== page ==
Matthew Stokes: Show some gratitude for our country’s legacy

Matthew Stokes: Show some gratitude for our country’s legacy

This year the 4th of July comes at an uncertain time.

Our television sets and social media have been inundated with news of separated immigrant families, which have in turn led to a national shouting match over drug cartels, open borders, the rule of law and crying toddlers.

Administration officials have been hounded out of restaurants while administration supporters have in turn engaged in harassment of the restaurants in question, as well other, similarly named establishments. A noted Democratic Congresswomen has called for continued direct action (a nice leftwing euphemism to obnoxious harassment) of Trump administration officials, while the President himself has warned “Be careful what you wish for!”  

All of this as the nation celebrates its founding, and reflects back upon the shared values enshrined in the right to life, liberty and pursuit of happiness. If we have ever needed a day to turn off the news and gather with friends and neighbors for food, drink, sports, and fireworks, this is it.

An honest assessment of the Founding period will note that many of the colonists were, to put it mildly, rowdy.  Tarring and feathering was much worse than asking someone to leave your restaurant, even if the latter is tacky and rude.  The Boston Massacre was the result of riled up Bostonians, and the British soldiers who fired the fatal shots were mostly acquitted thanks to the legal defense of future US President John Adams.  

Nevertheless, the founding generation understood that a certain degree of civility was necessary for life in a democracy. In a nod to what we might today recognize as a form of diversity, the founders believed in a robust civil life wherein every citizen was free to peacefully hold and express ideas in accordance with their conscience.  

Of course some will immediately point that the founding has severe limitations on who could qualify as a citizen, though I would note that subsequent generations did not overturn the logic of the founders in rethinking citizenship and suffrage for former slaves, women and other minorities, but instead built upon the thought of Madison, Hamilton, Jefferson, and others.

As for as incivility is concerned, there is more than enough blame to go around, as both left and right behave like toddlers in the church nursery.  (“He hit me!” “She took my goldfish!”) Democratic Congresswoman Maxine Waters applauded protestors who hounded Secretary of Homeland Security Kirstjen Nielsen out of a Washington, DC restaurant.  

To her credit, Nancy Pelosi tried to calm things down a bit, but plenty of online activists applauded this direction action, as well as the successful efforts to remove White House Press Secretary Sarah Sanders from a Virginia restaurant.  Beyond that, in recent days footage has surfaced of protestors outside the home of Senate Majority Leader Mitch McConnell, with protestors close enough for the situation to have easily gotten out of hand. Most troubling is the young man accused of threatening to kill the family of FCC Chairman Ajit Pai.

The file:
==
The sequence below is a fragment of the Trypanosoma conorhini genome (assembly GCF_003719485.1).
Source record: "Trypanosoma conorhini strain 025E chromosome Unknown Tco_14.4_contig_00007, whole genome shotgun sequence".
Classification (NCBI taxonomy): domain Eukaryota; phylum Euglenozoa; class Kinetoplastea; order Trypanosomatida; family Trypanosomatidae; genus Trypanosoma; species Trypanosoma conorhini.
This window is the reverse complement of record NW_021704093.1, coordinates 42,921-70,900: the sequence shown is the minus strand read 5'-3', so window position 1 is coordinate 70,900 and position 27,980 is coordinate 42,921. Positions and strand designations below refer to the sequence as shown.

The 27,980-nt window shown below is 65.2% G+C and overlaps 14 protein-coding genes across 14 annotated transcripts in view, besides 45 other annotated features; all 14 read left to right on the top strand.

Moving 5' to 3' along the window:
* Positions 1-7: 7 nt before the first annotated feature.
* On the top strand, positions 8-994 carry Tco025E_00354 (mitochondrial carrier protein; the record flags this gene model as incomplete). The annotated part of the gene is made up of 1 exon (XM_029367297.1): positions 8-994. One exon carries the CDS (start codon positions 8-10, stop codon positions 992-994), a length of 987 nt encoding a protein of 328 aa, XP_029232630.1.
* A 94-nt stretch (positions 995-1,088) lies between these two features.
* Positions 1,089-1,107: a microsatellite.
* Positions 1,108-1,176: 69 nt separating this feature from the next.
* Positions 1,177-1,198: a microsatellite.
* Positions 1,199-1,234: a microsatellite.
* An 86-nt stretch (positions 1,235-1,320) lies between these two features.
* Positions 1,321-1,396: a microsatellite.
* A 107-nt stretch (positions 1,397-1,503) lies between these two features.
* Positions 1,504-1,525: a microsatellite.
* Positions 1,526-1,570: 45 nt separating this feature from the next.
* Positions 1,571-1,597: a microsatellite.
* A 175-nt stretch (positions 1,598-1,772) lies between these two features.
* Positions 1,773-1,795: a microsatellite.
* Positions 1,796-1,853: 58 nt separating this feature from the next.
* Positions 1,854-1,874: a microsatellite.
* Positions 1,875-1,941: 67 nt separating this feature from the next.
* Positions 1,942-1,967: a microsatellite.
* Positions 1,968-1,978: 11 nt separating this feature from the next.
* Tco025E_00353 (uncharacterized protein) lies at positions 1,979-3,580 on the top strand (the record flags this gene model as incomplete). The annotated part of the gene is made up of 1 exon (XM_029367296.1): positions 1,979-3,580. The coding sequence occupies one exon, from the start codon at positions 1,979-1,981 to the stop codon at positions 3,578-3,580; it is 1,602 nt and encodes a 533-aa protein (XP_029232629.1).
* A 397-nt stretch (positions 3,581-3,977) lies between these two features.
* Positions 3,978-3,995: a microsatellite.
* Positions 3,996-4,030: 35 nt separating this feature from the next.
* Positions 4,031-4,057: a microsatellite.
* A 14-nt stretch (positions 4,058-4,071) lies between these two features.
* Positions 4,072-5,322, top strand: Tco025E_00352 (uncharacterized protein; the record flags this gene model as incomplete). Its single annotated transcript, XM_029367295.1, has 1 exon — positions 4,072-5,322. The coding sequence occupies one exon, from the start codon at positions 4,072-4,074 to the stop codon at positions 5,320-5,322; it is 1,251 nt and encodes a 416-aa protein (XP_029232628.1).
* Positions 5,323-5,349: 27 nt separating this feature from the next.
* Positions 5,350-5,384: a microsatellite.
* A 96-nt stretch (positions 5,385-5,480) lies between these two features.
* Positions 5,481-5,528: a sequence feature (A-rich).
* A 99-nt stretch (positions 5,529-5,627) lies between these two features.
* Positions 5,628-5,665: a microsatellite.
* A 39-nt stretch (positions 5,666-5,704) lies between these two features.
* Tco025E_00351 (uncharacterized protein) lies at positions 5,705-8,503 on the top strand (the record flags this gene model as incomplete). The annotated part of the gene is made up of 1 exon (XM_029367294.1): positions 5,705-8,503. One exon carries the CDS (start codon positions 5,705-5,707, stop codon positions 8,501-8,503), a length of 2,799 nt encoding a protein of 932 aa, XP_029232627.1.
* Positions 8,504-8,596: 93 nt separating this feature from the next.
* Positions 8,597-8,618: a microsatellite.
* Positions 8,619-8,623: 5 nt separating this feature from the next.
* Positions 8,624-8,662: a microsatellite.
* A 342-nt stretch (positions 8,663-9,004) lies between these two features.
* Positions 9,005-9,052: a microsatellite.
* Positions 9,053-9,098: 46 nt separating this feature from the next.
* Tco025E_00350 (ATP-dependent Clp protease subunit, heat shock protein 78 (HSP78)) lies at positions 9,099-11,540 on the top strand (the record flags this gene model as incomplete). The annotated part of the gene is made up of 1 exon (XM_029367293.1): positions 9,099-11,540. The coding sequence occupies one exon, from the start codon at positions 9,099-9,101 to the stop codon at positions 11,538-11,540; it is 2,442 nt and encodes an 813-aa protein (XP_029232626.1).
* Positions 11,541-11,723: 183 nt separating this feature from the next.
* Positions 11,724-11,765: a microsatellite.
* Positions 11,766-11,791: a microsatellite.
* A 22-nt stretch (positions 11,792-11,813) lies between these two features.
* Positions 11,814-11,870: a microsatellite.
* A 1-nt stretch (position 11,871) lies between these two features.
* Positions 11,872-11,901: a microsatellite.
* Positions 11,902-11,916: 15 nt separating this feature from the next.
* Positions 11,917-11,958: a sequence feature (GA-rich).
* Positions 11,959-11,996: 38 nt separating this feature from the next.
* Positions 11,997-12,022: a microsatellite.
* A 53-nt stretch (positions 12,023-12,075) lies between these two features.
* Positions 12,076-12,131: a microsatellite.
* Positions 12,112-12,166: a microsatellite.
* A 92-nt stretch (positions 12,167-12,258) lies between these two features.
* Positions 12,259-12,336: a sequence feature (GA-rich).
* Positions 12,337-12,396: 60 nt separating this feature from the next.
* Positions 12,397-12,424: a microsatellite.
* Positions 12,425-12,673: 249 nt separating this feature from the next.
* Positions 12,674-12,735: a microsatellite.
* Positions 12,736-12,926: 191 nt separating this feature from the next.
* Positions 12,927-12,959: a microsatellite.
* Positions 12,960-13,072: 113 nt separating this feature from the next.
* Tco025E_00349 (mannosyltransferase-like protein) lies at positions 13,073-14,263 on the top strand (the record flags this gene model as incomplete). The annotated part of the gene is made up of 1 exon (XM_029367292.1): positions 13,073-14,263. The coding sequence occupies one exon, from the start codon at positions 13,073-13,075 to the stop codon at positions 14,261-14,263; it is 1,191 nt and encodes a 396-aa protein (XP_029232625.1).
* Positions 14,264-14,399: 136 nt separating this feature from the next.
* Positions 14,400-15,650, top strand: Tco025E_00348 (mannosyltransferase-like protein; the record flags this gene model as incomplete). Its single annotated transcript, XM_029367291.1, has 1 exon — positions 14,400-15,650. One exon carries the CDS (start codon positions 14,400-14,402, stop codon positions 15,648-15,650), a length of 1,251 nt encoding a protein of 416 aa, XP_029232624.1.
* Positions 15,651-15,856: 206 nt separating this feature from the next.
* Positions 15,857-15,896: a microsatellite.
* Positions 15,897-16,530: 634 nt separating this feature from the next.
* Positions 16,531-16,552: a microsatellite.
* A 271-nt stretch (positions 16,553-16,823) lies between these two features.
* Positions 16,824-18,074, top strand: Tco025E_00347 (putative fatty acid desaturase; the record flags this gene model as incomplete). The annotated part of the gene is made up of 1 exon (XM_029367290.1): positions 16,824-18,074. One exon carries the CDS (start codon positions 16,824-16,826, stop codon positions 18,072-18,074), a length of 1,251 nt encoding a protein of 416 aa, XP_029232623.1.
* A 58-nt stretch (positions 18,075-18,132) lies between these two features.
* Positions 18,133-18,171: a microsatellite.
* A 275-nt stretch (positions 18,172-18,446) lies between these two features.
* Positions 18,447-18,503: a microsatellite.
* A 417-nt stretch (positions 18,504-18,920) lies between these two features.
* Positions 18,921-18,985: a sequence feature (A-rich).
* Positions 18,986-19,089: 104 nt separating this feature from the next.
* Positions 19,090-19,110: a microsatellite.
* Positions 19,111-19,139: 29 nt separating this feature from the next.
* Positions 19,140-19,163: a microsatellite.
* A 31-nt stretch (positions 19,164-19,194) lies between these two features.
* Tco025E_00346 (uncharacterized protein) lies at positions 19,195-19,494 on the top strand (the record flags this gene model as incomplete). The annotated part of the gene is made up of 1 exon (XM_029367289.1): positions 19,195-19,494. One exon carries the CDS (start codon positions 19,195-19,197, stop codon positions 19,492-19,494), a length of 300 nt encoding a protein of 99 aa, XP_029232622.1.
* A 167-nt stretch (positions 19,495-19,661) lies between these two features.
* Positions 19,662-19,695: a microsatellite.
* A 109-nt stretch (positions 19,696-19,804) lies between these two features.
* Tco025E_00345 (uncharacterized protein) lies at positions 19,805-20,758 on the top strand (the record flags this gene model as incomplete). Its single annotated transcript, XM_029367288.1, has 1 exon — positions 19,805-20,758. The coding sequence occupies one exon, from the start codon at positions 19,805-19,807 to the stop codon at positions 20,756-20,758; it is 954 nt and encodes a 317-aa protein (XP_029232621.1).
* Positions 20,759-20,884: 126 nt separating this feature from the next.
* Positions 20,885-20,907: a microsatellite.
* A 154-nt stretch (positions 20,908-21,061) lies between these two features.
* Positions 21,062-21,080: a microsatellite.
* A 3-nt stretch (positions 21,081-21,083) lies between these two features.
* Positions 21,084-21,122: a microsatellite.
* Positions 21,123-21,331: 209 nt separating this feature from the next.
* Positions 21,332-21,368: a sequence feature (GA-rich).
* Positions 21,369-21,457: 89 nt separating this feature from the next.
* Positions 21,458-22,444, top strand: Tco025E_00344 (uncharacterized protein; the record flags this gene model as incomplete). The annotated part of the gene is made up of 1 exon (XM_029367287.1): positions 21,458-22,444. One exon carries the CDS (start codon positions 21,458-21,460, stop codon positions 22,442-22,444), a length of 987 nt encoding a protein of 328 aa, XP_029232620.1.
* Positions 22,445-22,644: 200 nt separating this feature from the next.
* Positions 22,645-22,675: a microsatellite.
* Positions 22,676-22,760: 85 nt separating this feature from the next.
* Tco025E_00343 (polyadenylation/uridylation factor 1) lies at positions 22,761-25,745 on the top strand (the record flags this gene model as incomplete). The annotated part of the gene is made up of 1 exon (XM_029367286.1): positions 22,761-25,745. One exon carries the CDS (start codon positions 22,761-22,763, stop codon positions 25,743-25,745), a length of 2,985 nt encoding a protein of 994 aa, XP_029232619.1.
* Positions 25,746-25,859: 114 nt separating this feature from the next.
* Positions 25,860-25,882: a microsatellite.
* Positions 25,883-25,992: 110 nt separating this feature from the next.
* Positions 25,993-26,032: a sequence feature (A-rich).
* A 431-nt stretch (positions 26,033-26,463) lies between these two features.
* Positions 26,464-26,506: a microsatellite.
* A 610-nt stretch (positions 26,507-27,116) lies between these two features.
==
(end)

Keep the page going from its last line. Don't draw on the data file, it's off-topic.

As I said, the blame isn’t one-sided.  Indeed, there’s an argument to be made that the greater share of blame lies on the political right.  That’s because the problems on the right don’t stem from street activists, student protestors or cranky members of Congress.  The chief antagonist on the right-wing is the President himself. Donald Trump has spent the better part of three years lashing out at his opponents in ways that play to the understandable frustrations of parts of the Republican base but are unseemly on the part of the president himself.  

There are numerous instances of Trump suggesting violence towards protestors and the media, in the latter case going so far as to refer to the media as “the enemy of the people.” You won’t find me arguing that Trump is a dictator, but if I may split hairs for a minute, that is language that should cause all citizens to say “Wait a sec…”  

It may be exciting for the base to hear the President push back but our nation has had a long-standing norm against this sort of behavior on the part of the chief executive. We all know this to be true in our own lives. There are things that the head man (or woman, of course) simply cannot say out loud, because it creates a culture that trickles down throughout the organization.  In politics that organization extends beyond actual employees to voters themselves, and the President has obligation to the nation to reign in this rhetoric. (This argument was well chronicled by Jonathan V. Last  in a June 26 piece in the Weekly Standard).

I realize that many readers will circle back and cite all the ways in which liberals and Democrats have done the same thing.  I agree. I recall what happened to Robert Bork. I remember the infamous James Byrd ad used against George W. Bush. I remember Joe Biden telling an audience of African-Americans that Republicans wanted to put them back in chains.  I remember 2012 Obama campaign suggesting that Mitt Romney was the second coming of Nero when in fact he was probably the nicest man ever nominated for president of our country. I get all of it – but someone has to be the adult here.  

Stop harassing people in restaurants. Stop leaving bad online reviews. Don’t protest outside someone’s home. Don’t yell profanity at the President or any politician. Instead, vote.

Read the news, and lots of it from a wide variety of sources.  Talk to your friends and neighbors. And this year, spend Independence Day enjoying food and drink, sports and family without any concern for owning the liberals or pushing back against the right. Take a day to celebrate to America and work to strengthen her bonds of civility.  

This year it is the best way show gratitude for the legacy we have inherited.